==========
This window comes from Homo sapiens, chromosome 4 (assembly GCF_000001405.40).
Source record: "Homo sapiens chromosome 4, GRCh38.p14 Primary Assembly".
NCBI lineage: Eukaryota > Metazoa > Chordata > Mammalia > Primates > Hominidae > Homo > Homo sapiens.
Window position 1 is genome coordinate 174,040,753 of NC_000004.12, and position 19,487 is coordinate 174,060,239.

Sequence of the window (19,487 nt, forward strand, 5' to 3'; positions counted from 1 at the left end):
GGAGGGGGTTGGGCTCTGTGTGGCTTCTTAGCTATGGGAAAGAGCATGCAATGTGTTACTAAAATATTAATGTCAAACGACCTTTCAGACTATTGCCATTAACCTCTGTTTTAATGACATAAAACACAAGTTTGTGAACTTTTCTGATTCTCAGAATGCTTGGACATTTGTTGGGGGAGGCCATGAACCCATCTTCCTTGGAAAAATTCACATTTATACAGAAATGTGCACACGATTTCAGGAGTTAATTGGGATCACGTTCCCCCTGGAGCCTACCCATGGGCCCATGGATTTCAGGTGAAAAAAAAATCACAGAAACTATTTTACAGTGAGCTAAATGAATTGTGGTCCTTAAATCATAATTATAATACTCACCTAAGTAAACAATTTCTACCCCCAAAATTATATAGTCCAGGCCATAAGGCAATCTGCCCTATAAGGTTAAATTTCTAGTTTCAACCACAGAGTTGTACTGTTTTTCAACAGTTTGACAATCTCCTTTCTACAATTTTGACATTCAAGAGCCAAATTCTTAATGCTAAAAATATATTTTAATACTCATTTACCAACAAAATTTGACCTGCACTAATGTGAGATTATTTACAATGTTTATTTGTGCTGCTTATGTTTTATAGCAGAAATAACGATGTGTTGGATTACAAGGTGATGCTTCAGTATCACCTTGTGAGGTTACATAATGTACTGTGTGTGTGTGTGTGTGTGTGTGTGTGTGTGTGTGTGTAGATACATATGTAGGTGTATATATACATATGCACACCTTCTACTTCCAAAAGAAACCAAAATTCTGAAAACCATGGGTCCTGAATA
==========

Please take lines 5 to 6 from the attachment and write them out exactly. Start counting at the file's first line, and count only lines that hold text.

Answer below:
Sequence of the window (19,487 nt, forward strand, 5' to 3'; positions counted from 1 at the left end):
GGAGGGGGTTGGGCTCTGTGTGGCTTCTTAGCTATGGGAAAGAGCATGCAATGTGTTACTAAAATATTAATGTCAAACGACCTTTCAGACTATTGCCATTAACCTCTGTTTTAATGACATAAAACACAAGTTTGTGAACTTTTCTGATTCTCAGAATGCTTGGACATTTGTTGGGGGAGGCCATGAACCCATCTTCCTTGGAAAAATTCACATTTATACAGAAATGTGCACACGATTTCAGGAGTTAATTGGGATCACGTTCCCCCTGGAGCCTACCCATGGGCCCATGGATTTCAGGTGAAAAAAAAATCACAGAAACTATTTTACAGTGAGCTAAATGAATTGTGGTCCTTAAATCATAATTATAATACTCACCTAAGTAAACAATTTCTACCCCCAAAATTATATAGTCCAGGCCATAAGGCAATCTGCCCTATAAGGTTAAATTTCTAGTTTCAACCACAGAGTTGTACTGTTTTTCAACAGTTTGACAATCTCCTTTCTACAATTTTGACATTCAAGAGCCAAATTCTTAATGCTAAAAATATATTTTAATACTCATTTACCAACAAAATTTGACCTGCACTAATGTGAGATTATTTACAATGTTTATTTGTGCTGCTTATGTTTTATAGCAGAAATAACGATGTGTTGGATTACAAGGTGATGCTTCAGTATCACCTTGTGAGGTTACATAATGTACTGTGTGTGTGTGTGTGTGTGTGTGTGTGTGTGTGTGTGTAGATACATATGTAGGTGTATATATACATATGCACACCTTCTACTTCCAAAAGAAACCAAAATTCTGAAAACCATGGGTCCTGAATA